But still, the historical declines are dramatic, even if we in the US haven’t seen much improvement in the past generation (and those poor Swedes, working 100 hours per year more than 40 years ago).
I think another natural question to ask is whether GDP data is distorted, at least as a measure of well being, given these differences in working hours. The answer is partially. Let’s look at the data!
We’ve already talked about different methods for distributing the vaccine in the face of limited supply on this blog (see my post and Doug Norton’s post). But today I want to talk about something different: the speed at which this vaccine was developed. It is truly amazing.
This chart from Nature (adapted from the fantastic Our World in Data) dramatically shows just how quickly the COVID-19 vaccine was developed compared with past vaccines. What used to take decades or even a century was done in mere months (yes, even with all the regulatory barriers today).
Exactly how we developed this vaccine so quickly is a complex story that involves the advanced state of modern science, incentives offered by concerned governments, and the harnessing of the profit motive to advance the public good. We don’t know all the details yet, and likely won’t for a long time since, like a pencil, no one person knows how to make and distribute a vaccine.
I have one very strong recommendation: Werner Troesken’s 2016 book The Pox of Liberty. Unfortunately the publisher did not foresee the renewed interest in pandemics due to COVID-19, so you might have to settle for an electronic version of the book right now (though you might have better luck with the publisher than Amazon).
Tragically, Troesken passed away two years ago. Many of us would love to hear his thoughts about the current pandemic. The beauty of this book is that we can still learn from him even though he is no longer with us, not only about pandemics of the past, but possibly with lessons for our current health crisis.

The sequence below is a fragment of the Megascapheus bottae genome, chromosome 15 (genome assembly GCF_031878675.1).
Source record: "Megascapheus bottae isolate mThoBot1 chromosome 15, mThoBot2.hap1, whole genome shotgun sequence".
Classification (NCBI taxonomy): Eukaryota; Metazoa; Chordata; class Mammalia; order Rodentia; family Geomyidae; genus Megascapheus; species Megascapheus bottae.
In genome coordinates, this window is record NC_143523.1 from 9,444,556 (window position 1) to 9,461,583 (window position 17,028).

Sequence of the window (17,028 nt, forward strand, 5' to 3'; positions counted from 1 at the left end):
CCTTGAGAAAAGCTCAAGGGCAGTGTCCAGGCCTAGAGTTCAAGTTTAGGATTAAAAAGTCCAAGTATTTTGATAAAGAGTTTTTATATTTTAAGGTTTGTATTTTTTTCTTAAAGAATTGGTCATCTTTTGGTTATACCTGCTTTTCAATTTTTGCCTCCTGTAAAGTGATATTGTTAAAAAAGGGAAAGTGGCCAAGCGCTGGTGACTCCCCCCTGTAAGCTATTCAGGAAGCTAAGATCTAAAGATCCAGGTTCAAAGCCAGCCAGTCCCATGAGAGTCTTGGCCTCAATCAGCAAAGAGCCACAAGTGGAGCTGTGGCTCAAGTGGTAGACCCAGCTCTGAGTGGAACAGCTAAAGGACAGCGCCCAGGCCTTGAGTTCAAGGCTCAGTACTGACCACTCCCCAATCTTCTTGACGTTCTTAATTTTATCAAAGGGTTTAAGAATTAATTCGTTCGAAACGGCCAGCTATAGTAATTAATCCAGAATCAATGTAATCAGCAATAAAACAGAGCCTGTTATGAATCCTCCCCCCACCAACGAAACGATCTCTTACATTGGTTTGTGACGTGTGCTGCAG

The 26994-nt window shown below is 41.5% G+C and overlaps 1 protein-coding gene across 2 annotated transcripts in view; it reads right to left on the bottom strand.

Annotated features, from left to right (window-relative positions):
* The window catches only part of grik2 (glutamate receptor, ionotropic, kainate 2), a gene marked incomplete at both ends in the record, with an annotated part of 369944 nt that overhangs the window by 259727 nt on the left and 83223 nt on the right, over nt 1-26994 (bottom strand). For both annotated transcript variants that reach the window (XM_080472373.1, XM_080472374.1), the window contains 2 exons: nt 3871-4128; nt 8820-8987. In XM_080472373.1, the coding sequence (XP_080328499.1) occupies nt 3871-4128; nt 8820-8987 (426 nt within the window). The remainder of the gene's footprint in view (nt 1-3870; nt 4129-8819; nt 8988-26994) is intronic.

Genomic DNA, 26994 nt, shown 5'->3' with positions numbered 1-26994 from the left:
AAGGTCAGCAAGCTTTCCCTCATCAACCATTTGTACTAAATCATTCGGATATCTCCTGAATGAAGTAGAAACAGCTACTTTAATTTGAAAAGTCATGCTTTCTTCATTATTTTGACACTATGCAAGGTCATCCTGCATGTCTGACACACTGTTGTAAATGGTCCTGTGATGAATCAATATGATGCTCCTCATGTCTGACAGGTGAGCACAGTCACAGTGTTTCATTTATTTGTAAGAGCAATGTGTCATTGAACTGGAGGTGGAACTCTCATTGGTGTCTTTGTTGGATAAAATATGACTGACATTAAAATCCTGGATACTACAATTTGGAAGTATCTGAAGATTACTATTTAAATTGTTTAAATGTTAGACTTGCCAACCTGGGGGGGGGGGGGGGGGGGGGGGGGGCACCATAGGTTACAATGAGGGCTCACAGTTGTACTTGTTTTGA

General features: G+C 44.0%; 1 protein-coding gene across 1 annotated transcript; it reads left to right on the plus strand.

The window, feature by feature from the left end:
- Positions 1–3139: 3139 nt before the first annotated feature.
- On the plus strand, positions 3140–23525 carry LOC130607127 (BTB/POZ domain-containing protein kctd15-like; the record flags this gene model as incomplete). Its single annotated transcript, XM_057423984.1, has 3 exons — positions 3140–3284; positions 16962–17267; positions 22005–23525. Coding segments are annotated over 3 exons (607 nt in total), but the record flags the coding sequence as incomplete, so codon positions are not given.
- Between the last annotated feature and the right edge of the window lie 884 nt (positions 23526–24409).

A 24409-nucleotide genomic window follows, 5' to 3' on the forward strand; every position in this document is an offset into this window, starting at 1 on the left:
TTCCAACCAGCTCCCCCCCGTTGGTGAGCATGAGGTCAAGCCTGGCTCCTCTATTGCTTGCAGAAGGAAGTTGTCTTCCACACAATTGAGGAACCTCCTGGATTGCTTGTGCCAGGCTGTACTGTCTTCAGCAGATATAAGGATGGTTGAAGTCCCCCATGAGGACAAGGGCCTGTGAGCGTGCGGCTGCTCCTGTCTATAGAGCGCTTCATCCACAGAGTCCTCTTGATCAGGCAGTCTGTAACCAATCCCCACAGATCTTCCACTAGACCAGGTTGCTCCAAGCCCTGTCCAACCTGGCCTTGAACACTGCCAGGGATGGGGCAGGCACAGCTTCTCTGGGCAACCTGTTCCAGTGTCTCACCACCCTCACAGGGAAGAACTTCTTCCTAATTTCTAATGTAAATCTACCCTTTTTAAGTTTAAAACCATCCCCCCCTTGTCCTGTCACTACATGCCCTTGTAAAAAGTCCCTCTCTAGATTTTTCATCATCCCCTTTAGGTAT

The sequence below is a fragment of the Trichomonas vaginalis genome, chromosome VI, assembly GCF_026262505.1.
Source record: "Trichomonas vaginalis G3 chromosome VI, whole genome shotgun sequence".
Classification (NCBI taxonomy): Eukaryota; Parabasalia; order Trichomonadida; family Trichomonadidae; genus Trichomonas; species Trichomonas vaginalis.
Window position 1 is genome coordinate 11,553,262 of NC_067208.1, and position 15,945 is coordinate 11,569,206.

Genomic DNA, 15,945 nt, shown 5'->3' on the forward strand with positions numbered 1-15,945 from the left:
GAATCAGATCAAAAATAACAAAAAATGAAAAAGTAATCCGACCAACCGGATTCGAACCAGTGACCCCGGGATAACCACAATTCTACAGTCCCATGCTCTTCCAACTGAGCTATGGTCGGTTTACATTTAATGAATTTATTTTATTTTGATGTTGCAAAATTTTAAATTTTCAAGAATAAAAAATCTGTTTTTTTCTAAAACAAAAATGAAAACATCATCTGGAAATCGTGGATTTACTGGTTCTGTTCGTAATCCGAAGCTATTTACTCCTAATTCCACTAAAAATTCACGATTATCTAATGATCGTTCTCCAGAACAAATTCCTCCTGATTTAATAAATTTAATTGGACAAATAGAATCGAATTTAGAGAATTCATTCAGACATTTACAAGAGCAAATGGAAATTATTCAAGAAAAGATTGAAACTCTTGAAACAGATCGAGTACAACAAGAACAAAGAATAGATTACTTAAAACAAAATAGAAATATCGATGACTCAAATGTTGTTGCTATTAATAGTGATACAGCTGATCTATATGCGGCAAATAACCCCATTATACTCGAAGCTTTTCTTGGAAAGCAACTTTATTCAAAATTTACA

Troesken brings his broad knowledge of economics, history, and demography to examine the history of smallpox, typhoid fever, and yellow fever, as well as the policy responses. Broadly Troesken asks: why has the US historically been one of the richest countries in the world, yet so bad at fighting infectious diseases?
I won’t spoil the whole book, but he argues that the answer to both questions can be found in the US Constitution. The liberties protected in the Constitution allowed for the US economy to be among the best performing in the world, but made it hard for the federal and state governments to address pandemics. It’s a trade-off, or rather multiple trade-offs, as Vincent Geloso has put it.
We can see this clearly in the differences between the US and European responses to COVID-19: European countries were able to close their borders which spared many central and eastern European countries from the first wave of the current pandemic (though it does look like this may have been a temporary reprieve, as Czechia, Poland, and others are now seeing dramatic increases in COVID-19 cases). In the US, the virus has slowly spread from state to state, seemingly sparing no one in its path despite varying public policy interventions (including mostly unenforceable travel restrictions). We don’t know what the future holds for COVID, but the constitutional factors at play that Troesken described for smallpox 100 years ago seem to still matter today.
On a personal note, Troesken was a professor of mine in grad school (he spent one year at George Mason University, though most of his career was at Pitt), and he was a big influence on me, especially his teaching style. While I respected his work greatly, I was always puzzled by his interest in infectious diseases. What was the relevance of this topic for understanding the modern world? Well, in 2020, we all found out. And now we miss Werner even more.